There was so much more I wanted to know about this world that Mateo and Rufus live in.  I wanted to know the workings of Death-Cast and how it ‘knows’ who is going to die.  Normally this would have bothered me extremely, but  the point of the novel is Mateo and Rufus living their last day.  There is a little information given about Death-Cast but I would love to read the story of how it came into being.  I still have some questions I want to address:  What if somehow Death-Cast cannot get in touch with you and it is your day to die then will you still die?  Would you have still died if Death-Cast was not in existence or is your death because of Death-Cast?  Is receiving the Death-Cast call a self-fulfilling prophecy?  It was all this and more that had me thinking long after I was done with the novel.

There are three narrators for the audiobook: Robbie Daymond and also two of my favorites: Bahni Turpin and Michael Crouch. I will listen to just about anything those two narrate and the fact that they were both narrators in They Both Die was a big plus for me. 

I was leery about reading this as I wondered how emotional I would become knowing that we are going to lose both Mateo and Rufus.  I liked them and was rooting and hoping that somehow one or both would ‘beat the system’.  Fortunately I did not cry, but They Both Die stayed with in my thoughts for a few days afterwards with the many thoughts it leaves you with. 

They Both Die at the End is highly recommended.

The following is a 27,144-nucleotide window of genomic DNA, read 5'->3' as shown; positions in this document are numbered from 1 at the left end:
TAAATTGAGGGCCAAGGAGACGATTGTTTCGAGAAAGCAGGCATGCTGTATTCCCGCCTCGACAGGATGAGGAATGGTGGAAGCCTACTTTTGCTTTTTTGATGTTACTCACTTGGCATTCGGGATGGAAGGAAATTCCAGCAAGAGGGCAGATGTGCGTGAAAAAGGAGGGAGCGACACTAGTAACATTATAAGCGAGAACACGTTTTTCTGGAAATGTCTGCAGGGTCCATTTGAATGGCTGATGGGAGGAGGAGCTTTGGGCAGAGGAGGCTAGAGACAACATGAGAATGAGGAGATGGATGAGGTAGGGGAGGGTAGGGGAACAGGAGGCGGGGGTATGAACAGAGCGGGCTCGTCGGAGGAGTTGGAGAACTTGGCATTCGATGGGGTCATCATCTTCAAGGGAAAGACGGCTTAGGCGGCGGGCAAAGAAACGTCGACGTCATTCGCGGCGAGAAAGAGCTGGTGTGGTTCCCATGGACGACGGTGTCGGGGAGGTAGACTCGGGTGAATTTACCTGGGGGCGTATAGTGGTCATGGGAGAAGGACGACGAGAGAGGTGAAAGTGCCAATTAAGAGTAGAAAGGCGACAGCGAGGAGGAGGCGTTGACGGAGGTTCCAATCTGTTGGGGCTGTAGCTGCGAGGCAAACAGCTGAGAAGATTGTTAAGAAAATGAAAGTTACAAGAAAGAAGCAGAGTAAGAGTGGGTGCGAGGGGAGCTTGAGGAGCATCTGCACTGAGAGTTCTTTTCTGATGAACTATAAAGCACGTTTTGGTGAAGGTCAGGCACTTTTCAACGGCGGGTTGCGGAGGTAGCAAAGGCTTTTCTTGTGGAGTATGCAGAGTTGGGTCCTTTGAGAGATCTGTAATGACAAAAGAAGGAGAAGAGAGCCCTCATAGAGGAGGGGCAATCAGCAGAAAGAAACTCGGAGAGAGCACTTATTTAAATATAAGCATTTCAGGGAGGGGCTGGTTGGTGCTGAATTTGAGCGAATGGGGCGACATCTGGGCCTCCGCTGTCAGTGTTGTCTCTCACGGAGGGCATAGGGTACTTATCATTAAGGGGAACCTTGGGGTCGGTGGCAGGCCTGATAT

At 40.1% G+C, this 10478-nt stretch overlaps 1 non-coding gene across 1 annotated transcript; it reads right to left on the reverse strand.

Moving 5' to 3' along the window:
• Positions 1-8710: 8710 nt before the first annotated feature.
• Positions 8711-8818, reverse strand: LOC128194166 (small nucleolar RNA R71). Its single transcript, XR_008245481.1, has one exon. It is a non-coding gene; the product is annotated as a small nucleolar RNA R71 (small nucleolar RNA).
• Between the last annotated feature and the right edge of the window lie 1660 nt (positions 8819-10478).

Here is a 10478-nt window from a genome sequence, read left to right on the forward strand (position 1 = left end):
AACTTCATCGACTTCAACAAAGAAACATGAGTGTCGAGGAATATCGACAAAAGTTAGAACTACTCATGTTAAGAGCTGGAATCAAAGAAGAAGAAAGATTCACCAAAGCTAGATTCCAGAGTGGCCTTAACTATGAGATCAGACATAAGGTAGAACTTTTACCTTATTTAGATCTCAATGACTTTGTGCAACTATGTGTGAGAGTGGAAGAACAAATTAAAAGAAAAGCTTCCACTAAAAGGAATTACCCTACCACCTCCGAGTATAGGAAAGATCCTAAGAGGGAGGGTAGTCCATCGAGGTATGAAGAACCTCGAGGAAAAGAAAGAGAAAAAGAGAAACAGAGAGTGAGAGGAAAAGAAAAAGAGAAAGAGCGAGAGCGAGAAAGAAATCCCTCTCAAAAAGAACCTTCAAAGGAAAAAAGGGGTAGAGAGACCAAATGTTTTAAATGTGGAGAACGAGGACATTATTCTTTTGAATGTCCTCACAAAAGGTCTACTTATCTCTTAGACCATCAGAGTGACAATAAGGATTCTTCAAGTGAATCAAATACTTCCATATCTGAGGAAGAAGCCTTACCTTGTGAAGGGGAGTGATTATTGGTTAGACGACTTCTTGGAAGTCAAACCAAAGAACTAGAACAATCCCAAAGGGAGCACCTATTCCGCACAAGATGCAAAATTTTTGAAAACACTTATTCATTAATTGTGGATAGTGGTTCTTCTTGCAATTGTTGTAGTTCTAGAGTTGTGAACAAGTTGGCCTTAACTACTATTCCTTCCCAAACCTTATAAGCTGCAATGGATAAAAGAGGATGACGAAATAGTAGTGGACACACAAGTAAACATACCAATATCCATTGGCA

Kim’s Rating: 4 stars
Kim’s Review:

I have been dying to read this book since it was first published. I finally got it for my birthday this year. I’m all about unique reads and this book is incredibly unique. This book is all about the journey, not the destination. The only reason I’m giving it 4 stars is because it did get a little slow at times. Other than that, this book was beautiful and full of feeling. The title literally tells you how this book ends, but I felt so much hope the entire time I was reading. Mateo and Rufus are gonna be the exception to the Death-Cast rule. All their friends hoped right along with me. I loved getting to know, not just the boys, but their families and friends too. I became so caught up in them and their histories and their emotions, all I wanted was to see these boys grow up and live to old age. Mateo’s father was what got me in the end. The poor man was in a coma through the whole book, and all I kept thinking was that he’d wake up and his son would be dead and he didn’t even get to say goodbye. I’ll admit it, I cried!

I also spent some time considering what I would do if I only had one day left to live. I even laid on my hammock and closely studied the colors of the sky and the leaves. This book definitely makes one feel and feel a lot! It was a wonderful reminder to live in the present and appreciate what we have. I definitely recommend it to just about anybody!

Purchase Links:
Amazon US
Amazon UK